When Morgan O'Kane met Domino Kirke in 2007, he was living in a squat on the Lower East Side and had recently lost his best friend to a heroin overdose. A handsome and talented busker, he had caught Domino's eye months before she worked up the courage to approach him. Not surprisingly, Morgan had noticed the head-turning beauty during her frequent trips on the L train and was eager for an introduction. "We knew right away we were meant to have a child together," Kirke said.
Morgan and his banjo can still be spotted on the L train platforms at Bedford Avenue or Union Square, although his performance schedule was modified after he and Domino gave birth to a son, Cassius, two years ago—and his busking hours have been further reduced now that Domino is frequently on call as a birth doula. Doulas provide continuous nonmedical support to mothers who seek an alternative or a supplement to a traditional hospital birth, often working in conjunction with midwives to facilitate the ultimate DIY experience, the home birth. They have become increasingly popular among holistic-minded young mothers in post-gentrification Brooklyn neighborhoods that are coming of age.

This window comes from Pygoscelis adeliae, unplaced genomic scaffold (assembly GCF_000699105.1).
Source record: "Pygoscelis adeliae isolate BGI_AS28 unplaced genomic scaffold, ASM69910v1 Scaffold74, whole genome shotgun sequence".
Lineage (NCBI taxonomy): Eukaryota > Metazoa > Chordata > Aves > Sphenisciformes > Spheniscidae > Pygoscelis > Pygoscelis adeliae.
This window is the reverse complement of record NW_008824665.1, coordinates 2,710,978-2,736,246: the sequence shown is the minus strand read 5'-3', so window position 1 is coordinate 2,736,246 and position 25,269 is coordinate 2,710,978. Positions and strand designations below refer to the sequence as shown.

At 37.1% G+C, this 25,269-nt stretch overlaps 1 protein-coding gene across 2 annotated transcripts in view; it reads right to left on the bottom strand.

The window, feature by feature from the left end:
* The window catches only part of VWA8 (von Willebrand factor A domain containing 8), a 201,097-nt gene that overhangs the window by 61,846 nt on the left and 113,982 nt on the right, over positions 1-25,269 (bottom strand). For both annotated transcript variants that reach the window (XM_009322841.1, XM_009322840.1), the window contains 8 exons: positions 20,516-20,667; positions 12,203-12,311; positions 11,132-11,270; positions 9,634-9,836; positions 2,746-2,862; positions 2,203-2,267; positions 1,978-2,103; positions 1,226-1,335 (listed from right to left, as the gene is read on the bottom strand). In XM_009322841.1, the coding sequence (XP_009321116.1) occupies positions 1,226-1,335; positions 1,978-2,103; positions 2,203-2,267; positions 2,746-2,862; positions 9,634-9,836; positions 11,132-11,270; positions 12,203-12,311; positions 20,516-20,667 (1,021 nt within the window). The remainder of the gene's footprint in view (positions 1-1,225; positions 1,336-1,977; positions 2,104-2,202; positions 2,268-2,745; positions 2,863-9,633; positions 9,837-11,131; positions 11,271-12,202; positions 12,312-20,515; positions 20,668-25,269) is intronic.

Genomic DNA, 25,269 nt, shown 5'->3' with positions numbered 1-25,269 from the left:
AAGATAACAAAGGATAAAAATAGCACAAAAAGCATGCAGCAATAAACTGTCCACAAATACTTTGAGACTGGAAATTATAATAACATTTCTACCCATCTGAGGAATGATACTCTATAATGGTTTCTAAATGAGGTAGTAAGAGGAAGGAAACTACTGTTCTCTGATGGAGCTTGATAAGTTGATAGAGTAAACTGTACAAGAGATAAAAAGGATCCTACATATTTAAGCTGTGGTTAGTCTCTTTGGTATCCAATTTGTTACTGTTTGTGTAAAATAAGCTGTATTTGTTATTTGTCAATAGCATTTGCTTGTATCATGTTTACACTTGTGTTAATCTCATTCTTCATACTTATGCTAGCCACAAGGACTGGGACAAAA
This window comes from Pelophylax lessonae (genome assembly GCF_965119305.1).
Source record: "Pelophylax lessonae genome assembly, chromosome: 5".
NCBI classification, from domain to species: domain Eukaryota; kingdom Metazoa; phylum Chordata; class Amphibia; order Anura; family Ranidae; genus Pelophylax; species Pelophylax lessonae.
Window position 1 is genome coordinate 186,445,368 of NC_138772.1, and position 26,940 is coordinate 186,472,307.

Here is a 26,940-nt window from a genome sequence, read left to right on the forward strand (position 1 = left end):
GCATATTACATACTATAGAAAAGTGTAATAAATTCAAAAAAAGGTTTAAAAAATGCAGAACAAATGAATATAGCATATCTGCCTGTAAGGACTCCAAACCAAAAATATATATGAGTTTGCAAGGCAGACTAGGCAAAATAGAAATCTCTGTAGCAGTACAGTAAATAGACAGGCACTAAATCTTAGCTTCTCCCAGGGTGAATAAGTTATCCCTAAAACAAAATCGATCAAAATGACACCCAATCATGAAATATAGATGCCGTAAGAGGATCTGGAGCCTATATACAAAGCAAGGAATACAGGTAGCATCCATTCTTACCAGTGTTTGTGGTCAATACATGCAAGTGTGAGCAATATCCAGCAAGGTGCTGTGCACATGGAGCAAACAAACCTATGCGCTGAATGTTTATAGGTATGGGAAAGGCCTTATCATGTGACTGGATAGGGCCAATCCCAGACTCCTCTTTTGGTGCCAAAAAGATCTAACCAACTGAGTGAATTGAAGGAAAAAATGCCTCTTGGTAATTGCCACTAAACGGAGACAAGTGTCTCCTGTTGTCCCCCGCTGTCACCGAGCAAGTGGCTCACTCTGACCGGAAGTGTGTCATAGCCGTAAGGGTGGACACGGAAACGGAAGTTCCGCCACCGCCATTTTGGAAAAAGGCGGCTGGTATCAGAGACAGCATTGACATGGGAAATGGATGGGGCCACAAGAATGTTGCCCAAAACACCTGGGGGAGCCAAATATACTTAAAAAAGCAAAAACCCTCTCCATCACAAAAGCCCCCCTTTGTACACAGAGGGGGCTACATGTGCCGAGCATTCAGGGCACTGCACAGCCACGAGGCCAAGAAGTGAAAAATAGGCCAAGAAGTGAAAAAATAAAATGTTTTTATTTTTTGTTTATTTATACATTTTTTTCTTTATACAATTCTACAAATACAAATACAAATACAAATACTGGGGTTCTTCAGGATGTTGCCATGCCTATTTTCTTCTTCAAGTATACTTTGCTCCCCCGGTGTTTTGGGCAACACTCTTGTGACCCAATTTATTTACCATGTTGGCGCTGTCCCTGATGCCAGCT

As any veteran Williamsburg resident can attest, Park Slope no longer has a monopoly on outer-borough competitive parenting. Clementine Natural Birth and Midwifery recently moved to Williamsburg from Park Slope, and Caribou Baby—a birth education center and "babywearing" boutique—is scheduled to open later this month in Greenpoint. Educated parents breeding the second generation of Brooklyn hipsters are increasingly circumspect about their childbearing options, with mothers taking a more proactive role than a conventional hospital labor and delivery might allow. And those skittish about giving birth in their own bedrooms can still benefit from doulas (like Domino) who are willing to attend hospital births: These doulas will work with a mother to create a "birth plan" and advocate its enforcement on behalf of a woman who may be in a vulnerable state during crucial decision-making stages.